People & Freshwater

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Tropical Rain Forest. Flower on riverbank - moist forest of the Western Congo Basin at the edge of Minkebe Reserve. Gabon
© WWF-Canon / Martin HARVEY

Human civilization was born on a river bank.

And for thousands of years, the relationship was a relatively benign one.
However, in the last 50 years, we have altered ecosystems more rapidly and extensively than in any other period in history.

Rapid population growth, economic development and industrialization have led to the unprecedented transformation of freshwater ecosystems and consequent biodiversity loss.

Today, 41% of the world’s population lives in river basins under water stress.

And the threats to freshwater ecosystems are immense.

More than 20% of the world’s 10,000 freshwater species have become extinct, threatened or endangered in recent decades.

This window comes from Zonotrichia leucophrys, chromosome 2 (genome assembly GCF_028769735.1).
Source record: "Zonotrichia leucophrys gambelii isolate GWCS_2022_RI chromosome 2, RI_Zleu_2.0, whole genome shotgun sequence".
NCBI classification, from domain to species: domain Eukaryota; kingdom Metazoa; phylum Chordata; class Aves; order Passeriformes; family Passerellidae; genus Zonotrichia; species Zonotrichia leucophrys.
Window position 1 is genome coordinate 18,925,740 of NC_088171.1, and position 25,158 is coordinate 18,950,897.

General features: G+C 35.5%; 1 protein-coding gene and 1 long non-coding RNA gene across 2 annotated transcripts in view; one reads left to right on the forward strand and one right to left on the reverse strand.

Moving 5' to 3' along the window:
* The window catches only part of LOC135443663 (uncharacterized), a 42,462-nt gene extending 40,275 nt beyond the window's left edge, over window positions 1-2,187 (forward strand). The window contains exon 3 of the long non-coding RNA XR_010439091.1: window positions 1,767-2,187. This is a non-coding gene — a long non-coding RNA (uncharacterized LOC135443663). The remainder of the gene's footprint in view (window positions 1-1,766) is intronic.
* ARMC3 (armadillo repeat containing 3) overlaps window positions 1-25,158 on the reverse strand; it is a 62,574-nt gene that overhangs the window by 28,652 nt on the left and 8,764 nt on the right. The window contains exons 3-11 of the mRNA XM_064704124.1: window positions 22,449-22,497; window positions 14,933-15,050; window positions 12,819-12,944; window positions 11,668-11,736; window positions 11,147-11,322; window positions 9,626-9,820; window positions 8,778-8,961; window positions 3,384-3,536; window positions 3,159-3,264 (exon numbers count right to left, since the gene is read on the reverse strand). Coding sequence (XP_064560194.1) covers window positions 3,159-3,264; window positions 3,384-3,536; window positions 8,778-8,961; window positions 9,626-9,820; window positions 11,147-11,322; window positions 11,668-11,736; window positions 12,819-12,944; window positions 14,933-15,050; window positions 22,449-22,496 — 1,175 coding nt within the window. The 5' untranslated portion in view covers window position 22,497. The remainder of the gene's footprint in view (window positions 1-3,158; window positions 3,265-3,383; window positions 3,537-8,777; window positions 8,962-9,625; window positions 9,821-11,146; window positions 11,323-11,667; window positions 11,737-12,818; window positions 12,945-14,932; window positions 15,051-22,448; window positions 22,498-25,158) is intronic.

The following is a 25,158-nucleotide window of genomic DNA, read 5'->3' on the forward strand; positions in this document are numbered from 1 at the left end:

Freshwater environments tend to have the highest proportion of species threatened with extinction.

Now, the use of capture fisheries and freshwater is well beyond levels that can be sustained at current, much less future demands.

Physical alteration, habitat loss and degradation, water extraction, over-exploitation, pollution and the introduction of invasive species threaten the planet’s freshwater ecosystems and their associated biological resources.

Although there is increasing concern for the maintenance of freshwater biodiversity and the goods and services it provides, the demand for water itself is rapidly increasing as well.

Thus there is an ever increasing need and urgency for improved management of freshwater ecosystems.
Freshwater ecosystems are the rivers, streams, lakes, ponds, groundwater, cave water, springs, floodplains, and wetlands (bogs, marshes, and swamps).

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Freshwater ecosystems provide water for drinking, sanitation, agriculture, transport, electricity generation and recreation. They also provide valuable but often unaccounted for regulation of floods, droughts, nutrients and sediments.
Freshwater ecosystems are also habitat for diverse animals and plants. These can in turn provide an important source of food and fibre that sustains livelihoods, particularly for rural communities in developing countries.

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